What worked least: The floppy letters were a bit of a let-down but it was still fun to try something new. But I think that thicker, almost floor-mat-type letters (like these) would have would be perfect.

What worked best: I hate to totally cop out here, especially because the parachute was so much fun, but last time I wrote about the 17-35 months group of Musical Kids, I said that Rocketship Run was worked best and that is definitely still the case. In fact I can't not do Rocketship Run. It's a requirement. These kids are obsessed with it.

A year or so ago I made rockets-on-sticks to give out to the kids for this song, as well as signs that I hold up. Here's a picture of them:

The kids are so funny when we do this song. When I hold up a given sign, they all run up and touch their rocket to the sign, like they're really going to the sun/moon/etc. I've never told them to do this, and yet every week it happens. They totally invented it and it's continued on from week-to-week. It's just so cute and funny that they do this. Additionally, this song always gets the loudest end-of-song cheer from both the children and the adults. So basically, it's always a hit! If you don't already do Rocketship Run in your storytimes, give it a try!

All in all, I had a great 10:15 group last Friday. I love Musical Kids!

Tuesday, November 17, 2015

Baby Time 11/16/15

Yesterday morning I had my first session of Baby Time, a new program for ages 3-12 months. I was really looking forward to it because I've been especially enjoying my youngest Musical Kids group lately and this program would be giving me the opportunity to do more with even younger babies. Since Musical Kids gets a large turn out week after week, I'd imagined Baby Time would do the same, but as it goes in the public library, you really never know what kind of turn out you'll get until the day of the program. I wound up with only three moms and three babies, plus one older sibling. However, for a small group, it went really well!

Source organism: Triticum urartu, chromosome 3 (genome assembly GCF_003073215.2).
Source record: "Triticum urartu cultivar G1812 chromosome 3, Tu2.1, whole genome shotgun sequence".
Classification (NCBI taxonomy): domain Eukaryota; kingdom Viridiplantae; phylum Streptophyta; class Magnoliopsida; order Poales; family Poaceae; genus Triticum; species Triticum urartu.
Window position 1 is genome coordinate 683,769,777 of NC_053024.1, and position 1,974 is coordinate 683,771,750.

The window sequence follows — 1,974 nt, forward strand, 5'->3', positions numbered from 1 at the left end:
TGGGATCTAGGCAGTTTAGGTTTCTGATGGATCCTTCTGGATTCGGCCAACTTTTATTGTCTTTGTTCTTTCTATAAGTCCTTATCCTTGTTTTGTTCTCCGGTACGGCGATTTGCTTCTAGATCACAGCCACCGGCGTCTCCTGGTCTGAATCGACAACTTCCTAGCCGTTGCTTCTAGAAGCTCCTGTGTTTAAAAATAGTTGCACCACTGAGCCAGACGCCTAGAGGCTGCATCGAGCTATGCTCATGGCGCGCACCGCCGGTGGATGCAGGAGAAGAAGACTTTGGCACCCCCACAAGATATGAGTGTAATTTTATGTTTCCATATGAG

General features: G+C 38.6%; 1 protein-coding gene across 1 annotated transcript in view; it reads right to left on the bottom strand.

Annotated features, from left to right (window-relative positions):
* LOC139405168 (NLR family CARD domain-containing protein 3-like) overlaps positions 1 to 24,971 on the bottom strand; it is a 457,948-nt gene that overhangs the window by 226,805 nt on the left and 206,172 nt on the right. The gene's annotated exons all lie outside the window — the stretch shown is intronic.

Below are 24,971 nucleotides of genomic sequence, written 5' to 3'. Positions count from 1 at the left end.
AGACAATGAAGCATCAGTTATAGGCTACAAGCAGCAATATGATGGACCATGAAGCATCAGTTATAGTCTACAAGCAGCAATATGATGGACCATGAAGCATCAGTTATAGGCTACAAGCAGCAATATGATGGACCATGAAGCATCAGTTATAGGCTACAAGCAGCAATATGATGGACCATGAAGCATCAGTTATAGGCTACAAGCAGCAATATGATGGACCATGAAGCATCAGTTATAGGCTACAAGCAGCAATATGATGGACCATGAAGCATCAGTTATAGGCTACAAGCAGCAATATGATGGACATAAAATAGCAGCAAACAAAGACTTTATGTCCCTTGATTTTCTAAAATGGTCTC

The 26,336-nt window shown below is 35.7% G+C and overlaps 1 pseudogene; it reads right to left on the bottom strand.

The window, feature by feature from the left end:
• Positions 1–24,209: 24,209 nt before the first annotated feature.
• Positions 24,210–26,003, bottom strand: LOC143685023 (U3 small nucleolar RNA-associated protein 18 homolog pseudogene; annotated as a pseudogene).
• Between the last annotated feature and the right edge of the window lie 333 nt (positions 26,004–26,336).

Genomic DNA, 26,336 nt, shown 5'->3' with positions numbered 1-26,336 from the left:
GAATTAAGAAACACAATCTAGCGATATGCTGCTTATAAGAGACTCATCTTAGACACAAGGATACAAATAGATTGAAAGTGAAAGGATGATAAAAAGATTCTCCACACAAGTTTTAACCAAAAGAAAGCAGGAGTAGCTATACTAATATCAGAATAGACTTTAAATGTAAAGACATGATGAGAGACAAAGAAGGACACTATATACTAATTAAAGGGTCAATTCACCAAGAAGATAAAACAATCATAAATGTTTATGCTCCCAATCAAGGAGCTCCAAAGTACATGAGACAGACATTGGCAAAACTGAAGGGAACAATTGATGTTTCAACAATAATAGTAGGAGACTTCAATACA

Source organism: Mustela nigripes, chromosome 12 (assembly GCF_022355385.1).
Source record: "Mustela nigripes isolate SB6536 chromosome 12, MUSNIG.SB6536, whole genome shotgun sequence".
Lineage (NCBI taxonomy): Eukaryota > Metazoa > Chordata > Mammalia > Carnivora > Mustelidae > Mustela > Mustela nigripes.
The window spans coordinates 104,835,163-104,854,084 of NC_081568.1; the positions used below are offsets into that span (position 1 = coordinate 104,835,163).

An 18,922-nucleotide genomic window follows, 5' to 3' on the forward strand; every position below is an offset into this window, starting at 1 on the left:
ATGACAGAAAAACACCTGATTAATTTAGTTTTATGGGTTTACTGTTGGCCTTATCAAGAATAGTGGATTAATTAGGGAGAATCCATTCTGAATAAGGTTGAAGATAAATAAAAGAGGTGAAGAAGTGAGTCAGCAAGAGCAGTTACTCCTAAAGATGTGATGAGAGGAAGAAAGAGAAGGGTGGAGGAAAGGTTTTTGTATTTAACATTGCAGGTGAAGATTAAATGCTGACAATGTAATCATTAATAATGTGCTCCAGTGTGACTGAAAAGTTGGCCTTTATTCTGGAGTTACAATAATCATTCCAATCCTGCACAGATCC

I started with a new-to-me hello song, Hello Everybody. This was a little scary since I'm used to hearing my usual A New Way to Say Hello by Big Jeff at the start of a program. Starting with the same hello song mentally prepares me--helps my brain get into storytime mode and takes away any kind of awkwardness I might feel (especially with a new group and especially with a brand new program). So starting not only with a new-to-me hello song but one that immediately required singing, was a little nerve-wracking! But hopefully as the weeks go on and the parents also get comfortable with the song, it'll get easier for me too. I think it's really just a matter of retraining my brain a little. Anyway, here a is really great version of Hello Everybody:

Then I moved on to the meat of the program. First, I read the group Jump! by Scott Fischer, which everyone really liked. I made the book interactive by having the parents pick their babies up to have them "jump" whenever the characters in the booked jumped. This worked particularly well because I had an older sibling who enjoyed frantically jumping along too.

Then we did some lap songs: In and Out the Window and She'll Be Comin' 'Round the Mountain. I gave out handouts for these. The PDF of this handout can be downloaded hereShe'll Be Comin' 'Round the Mountain is a lap bounce that includes things like lifting baby (for "yee-ha!"), tilting baby (for "woah there"), and rubbing baby's tummy (for "yum yum"). And In and Out the Window is a great one for getting in some good baby facial recognition time. I think I've linked to this before, but here's a video to illustrate how In and Out the Window goes: